Junior high school students pose on stage as the famous Shiranami Gonin Otoko (“Five Men of the White Waves”). Next, adults come in for “Yuki no Akebono Fushimi no Sato” (“Snowy Dawn in the Village of Fushimi”) The stage and the audience are unified, swelling with endless applause and cheers. After all, all the people on stage and in the audience are familiar faces. People who’d greet each other if they passed on the street.
Matama Kabuki is performed by members of its Preservation Society, with special appearances by Matama Junior High School students as well. With over 200 years of history, this performing art has been well-protected. That said, it has not been entirely continuous. Although the Preservation Society was formed during the post-war period after a long suspension, activities had stopped once again due to aging and lack of successors. But now, it has been miraculously revived.
In the Matama region, various performing arts such as kabuki and kagura (ancient court music) were once vibrant in people’s lives. Feeling that they could not abandon it, people in the region became fervent. One reason for this is said to be a municipal merger. The name of Matama must not disappear. The feelings of the people matched those of the government, and the former town hall was turned into a culture center complete with a stage. As long as this drive exists, Matama Kabuki is sure to bathe in applause in a variety of places.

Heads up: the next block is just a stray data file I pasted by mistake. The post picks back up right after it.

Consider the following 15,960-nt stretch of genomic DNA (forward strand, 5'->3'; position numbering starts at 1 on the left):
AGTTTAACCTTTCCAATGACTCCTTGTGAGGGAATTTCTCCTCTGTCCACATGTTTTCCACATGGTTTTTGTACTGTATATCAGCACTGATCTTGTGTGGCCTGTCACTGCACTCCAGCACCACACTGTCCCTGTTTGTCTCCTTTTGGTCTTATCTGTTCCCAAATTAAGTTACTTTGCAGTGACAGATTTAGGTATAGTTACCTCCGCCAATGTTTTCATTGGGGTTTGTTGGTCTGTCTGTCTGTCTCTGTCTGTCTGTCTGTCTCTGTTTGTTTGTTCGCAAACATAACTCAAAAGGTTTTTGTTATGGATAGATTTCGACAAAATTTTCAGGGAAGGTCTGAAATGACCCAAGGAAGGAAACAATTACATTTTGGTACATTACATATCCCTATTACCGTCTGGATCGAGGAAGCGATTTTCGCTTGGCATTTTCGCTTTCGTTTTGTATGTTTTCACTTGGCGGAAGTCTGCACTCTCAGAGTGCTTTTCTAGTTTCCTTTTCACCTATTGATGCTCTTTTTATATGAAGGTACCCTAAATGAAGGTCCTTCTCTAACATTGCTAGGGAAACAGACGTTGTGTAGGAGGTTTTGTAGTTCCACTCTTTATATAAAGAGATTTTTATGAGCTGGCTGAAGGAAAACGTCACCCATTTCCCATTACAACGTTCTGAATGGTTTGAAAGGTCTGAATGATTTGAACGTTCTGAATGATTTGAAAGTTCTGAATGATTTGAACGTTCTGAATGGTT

Long ago, kabuki and puppet theater were held all throughout Oita. Sanjo Theater was famous in Bungotakada, while in Nakatsu there was a famous puppet theater, apparently named Kitahara Sansho. The word sanjo and sansho are both thought to stem from a word meaning “sub-shrine,” a settlement which served lords and temples mainly with entertainment and transportation in ancient times. It is thought that Usa Hachiman Shrine and shrines associated with Hachiman had several sub-shrines throughout the prefecture.
Did each follow a Hachiman, with Matama for Matama, Sansho for Wakamiya, Kitahara for Usa, as well as Kushimi Rural Kabuki for Imibetsu Shrine and Kitsuki Kabuki for Kitsuki Wakamiya? Kitsuki Kabuki costumes remain at the history museum, and Ekiken Kaibara writes in his Houkoku Travelogue, “Going around the provinces, singing, dancing and performing puppets.”